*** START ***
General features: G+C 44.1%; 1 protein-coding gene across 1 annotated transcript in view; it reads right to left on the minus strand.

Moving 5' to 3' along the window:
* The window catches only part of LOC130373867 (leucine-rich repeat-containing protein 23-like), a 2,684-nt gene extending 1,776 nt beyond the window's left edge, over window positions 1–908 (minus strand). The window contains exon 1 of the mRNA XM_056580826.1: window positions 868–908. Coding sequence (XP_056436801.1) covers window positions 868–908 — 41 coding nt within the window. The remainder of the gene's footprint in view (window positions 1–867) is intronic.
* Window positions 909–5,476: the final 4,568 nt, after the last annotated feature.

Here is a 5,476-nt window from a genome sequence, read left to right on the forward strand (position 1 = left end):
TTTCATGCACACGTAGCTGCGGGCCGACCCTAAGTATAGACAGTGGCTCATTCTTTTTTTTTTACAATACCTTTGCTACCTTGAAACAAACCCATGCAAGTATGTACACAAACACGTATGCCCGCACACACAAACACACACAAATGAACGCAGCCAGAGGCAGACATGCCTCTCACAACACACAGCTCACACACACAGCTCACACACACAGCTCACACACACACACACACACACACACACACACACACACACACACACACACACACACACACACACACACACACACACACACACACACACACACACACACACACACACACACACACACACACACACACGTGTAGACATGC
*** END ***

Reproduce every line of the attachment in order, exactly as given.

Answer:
General features: G+C 44.1%; 1 protein-coding gene across 1 annotated transcript in view; it reads right to left on the minus strand.

Moving 5' to 3' along the window:
* The window catches only part of LOC130373867 (leucine-rich repeat-containing protein 23-like), a 2,684-nt gene extending 1,776 nt beyond the window's left edge, over window positions 1–908 (minus strand). The window contains exon 1 of the mRNA XM_056580826.1: window positions 868–908. Coding sequence (XP_056436801.1) covers window positions 868–908 — 41 coding nt within the window. The remainder of the gene's footprint in view (window positions 1–867) is intronic.
* Window positions 909–5,476: the final 4,568 nt, after the last annotated feature.

Here is a 5,476-nt window from a genome sequence, read left to right on the forward strand (position 1 = left end):
TTTCATGCACACGTAGCTGCGGGCCGACCCTAAGTATAGACAGTGGCTCATTCTTTTTTTTTTACAATACCTTTGCTACCTTGAAACAAACCCATGCAAGTATGTACACAAACACGTATGCCCGCACACACAAACACACACAAATGAACGCAGCCAGAGGCAGACATGCCTCTCACAACACACAGCTCACACACACAGCTCACACACACAGCTCACACACACACACACACACACACACACACACACACACACACACACACACACACACACACACACACACACACACACACACACACACACACACACACACACACACACACACACACACACACACACACGTGTAGACATGC